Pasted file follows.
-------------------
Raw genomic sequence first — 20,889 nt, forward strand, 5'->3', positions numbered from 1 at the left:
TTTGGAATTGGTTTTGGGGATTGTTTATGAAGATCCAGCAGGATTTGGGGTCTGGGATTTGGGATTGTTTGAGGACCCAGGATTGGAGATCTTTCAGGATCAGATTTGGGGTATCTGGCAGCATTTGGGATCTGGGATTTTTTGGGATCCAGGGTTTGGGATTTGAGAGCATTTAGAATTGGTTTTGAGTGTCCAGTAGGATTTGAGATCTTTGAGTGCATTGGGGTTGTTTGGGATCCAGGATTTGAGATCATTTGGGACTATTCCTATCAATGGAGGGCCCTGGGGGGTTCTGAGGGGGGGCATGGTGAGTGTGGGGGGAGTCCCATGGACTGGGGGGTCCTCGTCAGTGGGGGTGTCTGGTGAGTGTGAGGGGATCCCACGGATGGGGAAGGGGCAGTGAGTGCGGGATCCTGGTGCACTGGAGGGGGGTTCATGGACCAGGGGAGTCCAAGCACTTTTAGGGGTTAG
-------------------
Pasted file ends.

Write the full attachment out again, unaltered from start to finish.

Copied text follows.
Raw genomic sequence first — 20,889 nt, forward strand, 5'->3', positions numbered from 1 at the left:
TTTGGAATTGGTTTTGGGGATTGTTTATGAAGATCCAGCAGGATTTGGGGTCTGGGATTTGGGATTGTTTGAGGACCCAGGATTGGAGATCTTTCAGGATCAGATTTGGGGTATCTGGCAGCATTTGGGATCTGGGATTTTTTGGGATCCAGGGTTTGGGATTTGAGAGCATTTAGAATTGGTTTTGAGTGTCCAGTAGGATTTGAGATCTTTGAGTGCATTGGGGTTGTTTGGGATCCAGGATTTGAGATCATTTGGGACTATTCCTATCAATGGAGGGCCCTGGGGGGTTCTGAGGGGGGGCATGGTGAGTGTGGGGGGAGTCCCATGGACTGGGGGGTCCTCGTCAGTGGGGGTGTCTGGTGAGTGTGAGGGGATCCCACGGATGGGGAAGGGGCAGTGAGTGCGGGATCCTGGTGCACTGGAGGGGGGTTCATGGACCAGGGGAGTCCAAGCACTTTTAGGGGTTAG